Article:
I don’t think it was much of a change, to be quite honest”, replied Federer. “It went through phases and it definitely got cooler rather than warmer. I don’t think there was any wind change. We played in those conditions millions of times. I think conditions were quite nice from the start to finish. The ball wasn’t bouncing all over the place. It was quite frustrating that we weren’t playing better. I don’t think our best matched up. When he was playing well, he was in the lead. Finally, when I got the lead, I was dominating”

After escaping the big scare in the second set, the third set was like a stroll for Federer. “Losing the second set was tough for Jo. I just thought it was important to hold my first service game. It was my opportunity to be in the lead for the first time in the match. I really believed that I was going to come through. It’s not possible to go through so many breakpoints. I was playing good enough to make the break and serve my way home. The most important was to carve out the positive stuff in my mind.even during the first two sets when things got tough. It was frustrating to waste so many breakpoints. I chucked a ball of the stadium”, said Federer

The Swiss Maestro set up a semifinal clash against Novak Djokovic who also survived a big scare after losing the first set against Spaniard Guillermo Garcia Lopez but he rallied from a set down to win 4-6 6-3 6-1. Djokovic will meet Federer for the 34th time. The Swiss leads 17-16 in their previous head-to-head matches. This year Federer won a fantastic semifinal in Dubai but Djokovic took the re.match winning the Indian Wells final in three sets.

Reaching the semifinal helps me feeling more relaxed for the following Master 1000 tournaments. It helps you knowing where you stand. I am not the most favoured player but tomorrow might be an opportunity for a good performance. There is nothing guaranteed but I will try”, said Federer.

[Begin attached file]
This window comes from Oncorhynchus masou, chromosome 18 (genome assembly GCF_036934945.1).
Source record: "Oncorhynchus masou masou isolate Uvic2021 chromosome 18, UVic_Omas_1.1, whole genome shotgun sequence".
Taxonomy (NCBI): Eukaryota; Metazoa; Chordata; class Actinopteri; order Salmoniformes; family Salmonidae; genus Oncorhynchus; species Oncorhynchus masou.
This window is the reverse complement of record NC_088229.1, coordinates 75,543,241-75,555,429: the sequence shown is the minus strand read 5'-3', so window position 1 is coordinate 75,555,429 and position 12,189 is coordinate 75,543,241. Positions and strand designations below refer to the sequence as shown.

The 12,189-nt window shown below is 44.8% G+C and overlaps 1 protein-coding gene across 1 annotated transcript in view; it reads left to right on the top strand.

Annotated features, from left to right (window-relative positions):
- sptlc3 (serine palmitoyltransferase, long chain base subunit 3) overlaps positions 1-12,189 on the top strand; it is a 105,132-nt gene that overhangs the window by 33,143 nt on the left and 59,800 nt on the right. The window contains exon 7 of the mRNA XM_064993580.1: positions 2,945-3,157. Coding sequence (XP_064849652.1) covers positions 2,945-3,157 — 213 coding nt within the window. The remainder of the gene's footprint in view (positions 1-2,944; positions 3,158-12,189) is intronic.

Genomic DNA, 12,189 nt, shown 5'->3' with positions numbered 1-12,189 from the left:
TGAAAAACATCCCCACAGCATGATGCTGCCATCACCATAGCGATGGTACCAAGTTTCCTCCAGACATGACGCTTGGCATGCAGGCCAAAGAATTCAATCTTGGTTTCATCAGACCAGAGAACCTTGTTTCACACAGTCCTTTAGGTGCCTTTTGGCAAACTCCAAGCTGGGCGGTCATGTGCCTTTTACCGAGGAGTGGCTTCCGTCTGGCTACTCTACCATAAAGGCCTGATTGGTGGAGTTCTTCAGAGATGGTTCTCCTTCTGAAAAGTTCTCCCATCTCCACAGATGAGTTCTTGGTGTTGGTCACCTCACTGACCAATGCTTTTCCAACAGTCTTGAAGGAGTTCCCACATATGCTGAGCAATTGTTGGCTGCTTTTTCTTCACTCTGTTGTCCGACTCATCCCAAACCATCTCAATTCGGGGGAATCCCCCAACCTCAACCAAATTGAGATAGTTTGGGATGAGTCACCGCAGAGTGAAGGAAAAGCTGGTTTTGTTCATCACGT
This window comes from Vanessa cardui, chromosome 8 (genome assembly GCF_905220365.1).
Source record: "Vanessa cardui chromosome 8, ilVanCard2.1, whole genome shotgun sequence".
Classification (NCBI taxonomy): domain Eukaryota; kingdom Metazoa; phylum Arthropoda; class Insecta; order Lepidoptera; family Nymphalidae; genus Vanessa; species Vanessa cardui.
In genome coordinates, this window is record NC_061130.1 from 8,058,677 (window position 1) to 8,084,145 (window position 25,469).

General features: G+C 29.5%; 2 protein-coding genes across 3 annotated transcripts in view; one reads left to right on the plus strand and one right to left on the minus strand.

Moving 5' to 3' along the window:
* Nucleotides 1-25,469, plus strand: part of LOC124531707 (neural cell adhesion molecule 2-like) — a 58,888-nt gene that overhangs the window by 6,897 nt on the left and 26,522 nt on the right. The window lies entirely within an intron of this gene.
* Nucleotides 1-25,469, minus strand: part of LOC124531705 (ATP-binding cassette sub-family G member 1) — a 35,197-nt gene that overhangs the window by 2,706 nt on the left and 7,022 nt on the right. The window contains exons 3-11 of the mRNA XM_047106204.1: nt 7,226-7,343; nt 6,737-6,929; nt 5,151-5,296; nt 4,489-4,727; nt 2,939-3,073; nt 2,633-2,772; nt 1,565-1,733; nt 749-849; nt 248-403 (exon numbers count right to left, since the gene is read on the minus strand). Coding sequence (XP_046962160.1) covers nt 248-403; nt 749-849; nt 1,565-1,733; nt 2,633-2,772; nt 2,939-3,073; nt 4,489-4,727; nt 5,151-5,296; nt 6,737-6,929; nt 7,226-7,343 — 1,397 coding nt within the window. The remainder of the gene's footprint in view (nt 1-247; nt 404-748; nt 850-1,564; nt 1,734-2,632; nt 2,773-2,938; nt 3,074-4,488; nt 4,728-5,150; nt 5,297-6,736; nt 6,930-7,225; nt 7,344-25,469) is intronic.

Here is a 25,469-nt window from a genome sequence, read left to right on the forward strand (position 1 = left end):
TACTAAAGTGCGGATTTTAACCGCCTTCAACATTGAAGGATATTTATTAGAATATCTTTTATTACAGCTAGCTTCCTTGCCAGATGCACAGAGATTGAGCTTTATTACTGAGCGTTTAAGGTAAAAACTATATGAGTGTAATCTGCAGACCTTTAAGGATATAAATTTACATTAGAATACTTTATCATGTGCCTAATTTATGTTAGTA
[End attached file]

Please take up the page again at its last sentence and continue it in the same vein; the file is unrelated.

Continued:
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Jack Draper Wins In Stuttgart, Potentially Faces Andy Murray in Round Two

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Jack Draper – ATP Monaco di Baviera 2024 (foto via Twitter @atptour)

Britain’s Jack Draper tight first round win headlined the opening day’s results at the Boss Open 2024 in Stuttgart – and possibly faces a second-round match with Andy Murray who takes on Marcos Giron tomorrow.

Less than 24 hours from the last ball being hit at Roland Garros, the ATP Tour had already switched surfaces onto the grass, and 22-year-old Draper was well tested but ultimately came through in two tie-breakers over Sebastian Ofner.

The sixth seed’s 7-6, 7-6 win contained just one break of serve each, both coming in the second set, as serve dominated proceedings on the faster grass courts in Germany.

While the Austrian won 75% on his first serve, Draper won a whopping 89% behind his first delivery as well as hitting eight aces. These kind of service stats will surely take him far during the grass court season.

“I thought it was a really good match,” Eurosport quoted Draper saying after his match. 
“Both of us played really clean tennis, executing really well.
“When it came down to it, I’m glad I competed really well and got over the line – it’s good to be back on the grass as well.”

There were also wins for Germany’s Yannick Hanfmann who won 6-3, 6-3 over wildcard Henri Squire, while compatriot Dominik Koepfer won in three sets over China’s Zhizhen Zhang 4-6, 7-6, 7-6. 

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Carlos Alcaraz Still Owns A Magical Racket

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The legend of Carlos Alcaraz and his magical racket lives on.

The 21-year-old Spaniard executed one magical shot after another with his racket and legs  Sunday afternoon in the French Open final. That bit of magic spelled defeat for Germany’s Alexander Zverev.

This was a final to remember, one of the great matches of all the Grand Slams. It just wasn’t in the cards for the 26-year-old Zverev to finally win a Grand Slam title.

HE HAD IT, THEN HE DIDN’T

Both players seemed to play a game of “he had it and then he didn’t.”

Alcaraz appeared to have everything under control in the first set, but Zverev rushed through the second set and then made a comeback from 5-2 down in the third set to win five straight games.